Date of Award
Campus Access Thesis
Master of Science (MS)
Biotechnology and Biomedical Science
In S. cerevisiae, the MAP kinase encoded by SMK1 regulates sporulation. My work examines Smk1 localization and identifies and characterizes new protein interactors of Smk1. We see Smk1 localizing along the growing prospore membrane (PSM) and at the leading edge of the PSM. Using mass spectrometry analysis, two sets of potential protein interactions were identified that occur when Smk1 is localized to either the PSM or the leading edge. This work focuses on two proteins identified within these data sets: Ssp2 and Isc10. We see that Ssp2 localizes along the PSM and to the leading edge, similar to Smk1, and that relocation of Smk1 to the leading edge is dependent on SSP2. Additionally, Ssp2 and Smk1 are shown to physically interact, and that the activation state of Smk1 has no effect on its interaction with Ssp2. By examining the role of ISC10 during sporulation, we see that Isc10 localizes along the PSM as distinct puncta and that Isc10 expression is induced 6 hours into sporulation. Isc10 undergoes a post-translation modification, which is dependent on SMK1. Late during spore development, spores lacking ISC10 develop abnormally large vacuoles, suggesting that ISC10 may regulate vacuolar proliferation.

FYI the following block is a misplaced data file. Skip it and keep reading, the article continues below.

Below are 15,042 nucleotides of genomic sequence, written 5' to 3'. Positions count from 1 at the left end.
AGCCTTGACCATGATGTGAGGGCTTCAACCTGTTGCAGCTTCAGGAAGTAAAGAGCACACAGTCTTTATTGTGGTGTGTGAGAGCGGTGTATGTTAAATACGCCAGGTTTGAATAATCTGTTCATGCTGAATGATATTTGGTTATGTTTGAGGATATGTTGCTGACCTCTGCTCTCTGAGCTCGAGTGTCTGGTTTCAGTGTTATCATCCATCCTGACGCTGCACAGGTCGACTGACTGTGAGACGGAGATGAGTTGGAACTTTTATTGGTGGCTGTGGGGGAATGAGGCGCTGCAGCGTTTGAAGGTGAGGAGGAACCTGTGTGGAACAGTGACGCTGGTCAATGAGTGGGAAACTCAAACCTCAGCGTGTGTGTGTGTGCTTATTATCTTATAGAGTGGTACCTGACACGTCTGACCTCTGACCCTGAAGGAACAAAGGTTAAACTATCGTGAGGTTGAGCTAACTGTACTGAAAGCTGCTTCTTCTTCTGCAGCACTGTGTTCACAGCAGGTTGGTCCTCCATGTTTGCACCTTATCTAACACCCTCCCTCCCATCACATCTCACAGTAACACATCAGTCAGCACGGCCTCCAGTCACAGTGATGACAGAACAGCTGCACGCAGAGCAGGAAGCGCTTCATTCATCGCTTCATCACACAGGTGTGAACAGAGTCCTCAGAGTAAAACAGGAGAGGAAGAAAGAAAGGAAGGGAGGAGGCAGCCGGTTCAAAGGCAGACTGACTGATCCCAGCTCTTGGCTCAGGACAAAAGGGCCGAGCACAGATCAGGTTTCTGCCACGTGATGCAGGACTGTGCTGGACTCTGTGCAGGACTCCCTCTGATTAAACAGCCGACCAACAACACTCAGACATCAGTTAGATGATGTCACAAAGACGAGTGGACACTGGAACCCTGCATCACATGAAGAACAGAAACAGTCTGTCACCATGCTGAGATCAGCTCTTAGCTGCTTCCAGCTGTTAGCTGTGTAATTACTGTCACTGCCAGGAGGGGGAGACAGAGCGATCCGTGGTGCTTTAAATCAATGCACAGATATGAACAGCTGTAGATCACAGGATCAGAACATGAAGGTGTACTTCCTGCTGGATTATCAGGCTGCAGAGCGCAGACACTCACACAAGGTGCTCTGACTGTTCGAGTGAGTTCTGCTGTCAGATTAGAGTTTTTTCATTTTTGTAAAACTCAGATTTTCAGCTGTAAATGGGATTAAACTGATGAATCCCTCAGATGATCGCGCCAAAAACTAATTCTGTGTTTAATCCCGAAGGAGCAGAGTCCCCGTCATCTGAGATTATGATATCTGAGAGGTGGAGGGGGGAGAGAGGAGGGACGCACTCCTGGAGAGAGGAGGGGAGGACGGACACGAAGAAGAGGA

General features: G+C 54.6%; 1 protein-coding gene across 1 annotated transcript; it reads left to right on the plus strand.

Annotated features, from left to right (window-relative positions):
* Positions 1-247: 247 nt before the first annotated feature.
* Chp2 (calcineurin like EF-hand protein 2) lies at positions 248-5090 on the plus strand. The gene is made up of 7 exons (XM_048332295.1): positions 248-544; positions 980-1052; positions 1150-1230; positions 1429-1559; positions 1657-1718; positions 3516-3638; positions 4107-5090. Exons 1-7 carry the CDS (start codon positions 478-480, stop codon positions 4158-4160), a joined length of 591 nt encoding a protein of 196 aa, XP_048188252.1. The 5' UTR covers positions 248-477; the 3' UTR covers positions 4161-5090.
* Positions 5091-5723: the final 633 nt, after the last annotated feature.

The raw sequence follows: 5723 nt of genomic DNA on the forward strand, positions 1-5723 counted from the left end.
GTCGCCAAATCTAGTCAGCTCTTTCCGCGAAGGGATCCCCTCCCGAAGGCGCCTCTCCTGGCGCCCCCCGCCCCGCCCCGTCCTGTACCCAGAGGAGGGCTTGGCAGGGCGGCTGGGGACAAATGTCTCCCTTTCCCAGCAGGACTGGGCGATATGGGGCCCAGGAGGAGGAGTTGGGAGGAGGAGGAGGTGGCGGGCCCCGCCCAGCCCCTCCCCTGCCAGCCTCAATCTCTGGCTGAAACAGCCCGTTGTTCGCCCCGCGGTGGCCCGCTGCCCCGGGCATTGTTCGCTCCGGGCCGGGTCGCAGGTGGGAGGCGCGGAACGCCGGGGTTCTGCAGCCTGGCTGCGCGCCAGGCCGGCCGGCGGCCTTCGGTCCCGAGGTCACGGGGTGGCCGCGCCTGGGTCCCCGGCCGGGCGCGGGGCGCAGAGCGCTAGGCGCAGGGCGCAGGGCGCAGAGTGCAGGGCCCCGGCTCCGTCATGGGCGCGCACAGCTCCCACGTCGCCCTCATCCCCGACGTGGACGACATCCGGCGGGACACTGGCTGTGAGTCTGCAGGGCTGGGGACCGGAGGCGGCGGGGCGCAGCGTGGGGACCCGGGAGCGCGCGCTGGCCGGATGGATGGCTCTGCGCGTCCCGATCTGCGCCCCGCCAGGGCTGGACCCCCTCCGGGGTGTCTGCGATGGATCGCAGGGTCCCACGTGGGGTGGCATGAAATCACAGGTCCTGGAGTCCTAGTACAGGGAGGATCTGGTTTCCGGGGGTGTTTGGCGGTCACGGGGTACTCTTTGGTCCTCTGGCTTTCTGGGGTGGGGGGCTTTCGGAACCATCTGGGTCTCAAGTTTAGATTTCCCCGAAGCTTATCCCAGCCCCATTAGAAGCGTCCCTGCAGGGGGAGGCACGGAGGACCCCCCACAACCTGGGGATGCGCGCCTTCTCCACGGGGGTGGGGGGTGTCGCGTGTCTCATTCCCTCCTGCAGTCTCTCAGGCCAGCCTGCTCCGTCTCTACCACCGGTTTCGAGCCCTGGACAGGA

Roesner, Joseph M., "Interaction and Spatial Dynamics of the MAP Kinase Smk1 during Sporulation in Saccharomyces cerevisiae" (2015). Graduate Masters Theses. 351.